“Some banks are protecting their transactions by either buying back defaulted loans or selling the underlying collateral to intra-group entities above market prices. This insulates transactions from the full impact of house price declines; however, constraints on banks‘ liquidity mean that current levels of originator support are unlikely to persist.”


In short, they're now running out of 'extend and pretend' space. The true state of affairs is about to be revealed. As to the deviation of actually achievable property prices from the prices indicated by the official house price index, here is a comparison of actually observed house price declines versus the official estimates, across a broad group of loan servicers ('HPD' = house price decline,'HPI' = official house price index):



The average difference between actual prices achieved vs. the official price index was 17%. Note here that apart from a handful of high loan-to-value RMBS portfolios, the bulk are 'prime' or 'near prime' loan pools – click chart for better resolution.



With Spain's economy in depression-like conditions and the oversupply of housing having dotted the landscape with numerous 'ghost towns', there is certainly no relief in sight. It is astonishing that the market is currently fairly sanguine about Spain's sovereign debt, since it is to be expected that the government will end up bearing much higher costs for the  banking system clean-up  than is currently officially estimated.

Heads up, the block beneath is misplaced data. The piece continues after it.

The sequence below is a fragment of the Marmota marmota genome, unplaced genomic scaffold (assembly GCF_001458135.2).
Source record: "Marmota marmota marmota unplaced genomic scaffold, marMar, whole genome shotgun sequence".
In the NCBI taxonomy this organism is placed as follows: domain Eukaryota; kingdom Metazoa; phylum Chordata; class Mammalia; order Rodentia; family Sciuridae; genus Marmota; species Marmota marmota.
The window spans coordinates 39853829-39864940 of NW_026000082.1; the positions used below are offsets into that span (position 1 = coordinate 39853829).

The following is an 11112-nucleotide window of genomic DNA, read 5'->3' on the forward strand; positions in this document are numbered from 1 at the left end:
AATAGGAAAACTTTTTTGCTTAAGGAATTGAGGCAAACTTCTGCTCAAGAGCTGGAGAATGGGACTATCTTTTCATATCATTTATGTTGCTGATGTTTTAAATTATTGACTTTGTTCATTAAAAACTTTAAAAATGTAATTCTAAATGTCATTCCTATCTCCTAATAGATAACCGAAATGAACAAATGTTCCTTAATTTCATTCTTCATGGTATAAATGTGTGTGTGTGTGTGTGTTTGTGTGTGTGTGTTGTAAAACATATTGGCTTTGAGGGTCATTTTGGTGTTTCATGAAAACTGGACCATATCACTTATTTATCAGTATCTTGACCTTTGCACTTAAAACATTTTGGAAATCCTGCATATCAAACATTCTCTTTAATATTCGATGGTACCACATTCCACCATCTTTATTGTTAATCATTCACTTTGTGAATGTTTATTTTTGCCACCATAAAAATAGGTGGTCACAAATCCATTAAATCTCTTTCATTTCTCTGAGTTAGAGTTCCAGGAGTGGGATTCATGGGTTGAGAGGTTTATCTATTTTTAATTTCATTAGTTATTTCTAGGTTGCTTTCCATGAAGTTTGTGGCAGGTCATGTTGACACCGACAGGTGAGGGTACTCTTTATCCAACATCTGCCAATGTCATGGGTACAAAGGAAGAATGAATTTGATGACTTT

Moreover, Spain too faces an onerous debt rollover schedule in 2012:



Spain, like Italy, sees a large bulk of its debt maturing in 2012. This is likely going to make for 'interesting times' – click chart for better resolution.



Meanwhile, S&P just cut the ratings of ten Spanish banks. As Reuters reports:

Standard & Poor's cut the credit ratings of 10 Spanish banks on Thursday and said they remained on watch for a possible further cut subject to a review of Spain's sovereign rating.

The banks include Bankia (BKIA.MC) and its holding company, CaixabankMC and its holding company, Ibercaja, Bankinter (BKT.MC), Sabadell (SABE.MC) and Popular (POP.MC).

S&P said the cut came after it applied new ratings criteria and updated its group methodology for banks. The criteria were changed in November to increase clarity regarding hybrid capital instruments. Spanish banks are heavily exposed to bad, and potentially bad, loans after a prolonged housing bubble burst in 2007, and risks remain even after prolonged restructuring and recapitalization.